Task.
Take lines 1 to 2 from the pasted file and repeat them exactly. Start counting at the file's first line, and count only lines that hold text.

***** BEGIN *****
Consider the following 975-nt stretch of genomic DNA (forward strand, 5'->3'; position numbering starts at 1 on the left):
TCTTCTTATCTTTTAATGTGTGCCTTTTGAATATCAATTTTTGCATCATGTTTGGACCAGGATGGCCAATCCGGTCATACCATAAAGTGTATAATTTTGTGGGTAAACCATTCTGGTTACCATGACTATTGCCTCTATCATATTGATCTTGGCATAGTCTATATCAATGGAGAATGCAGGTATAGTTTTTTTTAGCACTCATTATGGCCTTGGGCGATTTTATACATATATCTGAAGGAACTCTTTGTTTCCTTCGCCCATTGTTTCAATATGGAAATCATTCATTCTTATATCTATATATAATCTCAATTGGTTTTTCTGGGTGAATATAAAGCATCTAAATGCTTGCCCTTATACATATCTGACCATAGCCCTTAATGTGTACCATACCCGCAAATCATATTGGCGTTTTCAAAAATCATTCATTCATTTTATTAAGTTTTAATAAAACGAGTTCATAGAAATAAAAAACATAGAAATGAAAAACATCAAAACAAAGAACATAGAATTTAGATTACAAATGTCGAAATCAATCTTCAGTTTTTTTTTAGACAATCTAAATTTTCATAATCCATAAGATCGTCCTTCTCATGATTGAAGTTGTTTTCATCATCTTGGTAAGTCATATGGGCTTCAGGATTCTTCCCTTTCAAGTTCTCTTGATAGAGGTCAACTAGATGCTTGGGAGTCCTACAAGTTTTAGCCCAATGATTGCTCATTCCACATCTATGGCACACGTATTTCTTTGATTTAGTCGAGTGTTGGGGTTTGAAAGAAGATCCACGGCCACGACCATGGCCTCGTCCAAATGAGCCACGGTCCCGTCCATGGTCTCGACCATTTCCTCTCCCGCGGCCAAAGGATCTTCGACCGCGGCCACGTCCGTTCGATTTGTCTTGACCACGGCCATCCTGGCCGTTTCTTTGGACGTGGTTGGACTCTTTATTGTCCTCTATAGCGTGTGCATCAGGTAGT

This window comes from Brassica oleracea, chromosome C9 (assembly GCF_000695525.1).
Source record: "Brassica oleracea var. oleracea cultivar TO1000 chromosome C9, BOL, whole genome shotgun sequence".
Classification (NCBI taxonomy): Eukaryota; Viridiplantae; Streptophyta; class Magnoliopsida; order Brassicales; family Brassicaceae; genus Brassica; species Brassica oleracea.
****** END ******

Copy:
Consider the following 975-nt stretch of genomic DNA (forward strand, 5'->3'; position numbering starts at 1 on the left):
TCTTCTTATCTTTTAATGTGTGCCTTTTGAATATCAATTTTTGCATCATGTTTGGACCAGGATGGCCAATCCGGTCATACCATAAAGTGTATAATTTTGTGGGTAAACCATTCTGGTTACCATGACTATTGCCTCTATCATATTGATCTTGGCATAGTCTATATCAATGGAGAATGCAGGTATAGTTTTTTTTAGCACTCATTATGGCCTTGGGCGATTTTATACATATATCTGAAGGAACTCTTTGTTTCCTTCGCCCATTGTTTCAATATGGAAATCATTCATTCTTATATCTATATATAATCTCAATTGGTTTTTCTGGGTGAATATAAAGCATCTAAATGCTTGCCCTTATACATATCTGACCATAGCCCTTAATGTGTACCATACCCGCAAATCATATTGGCGTTTTCAAAAATCATTCATTCATTTTATTAAGTTTTAATAAAACGAGTTCATAGAAATAAAAAACATAGAAATGAAAAACATCAAAACAAAGAACATAGAATTTAGATTACAAATGTCGAAATCAATCTTCAGTTTTTTTTTAGACAATCTAAATTTTCATAATCCATAAGATCGTCCTTCTCATGATTGAAGTTGTTTTCATCATCTTGGTAAGTCATATGGGCTTCAGGATTCTTCCCTTTCAAGTTCTCTTGATAGAGGTCAACTAGATGCTTGGGAGTCCTACAAGTTTTAGCCCAATGATTGCTCATTCCACATCTATGGCACACGTATTTCTTTGATTTAGTCGAGTGTTGGGGTTTGAAAGAAGATCCACGGCCACGACCATGGCCTCGTCCAAATGAGCCACGGTCCCGTCCATGGTCTCGACCATTTCCTCTCCCGCGGCCAAAGGATCTTCGACCGCGGCCACGTCCGTTCGATTTGTCTTGACCACGGCCATCCTGGCCGTTTCTTTGGACGTGGTTGGACTCTTTATTGTCCTCTATAGCGTGTGCATCAGGTAGT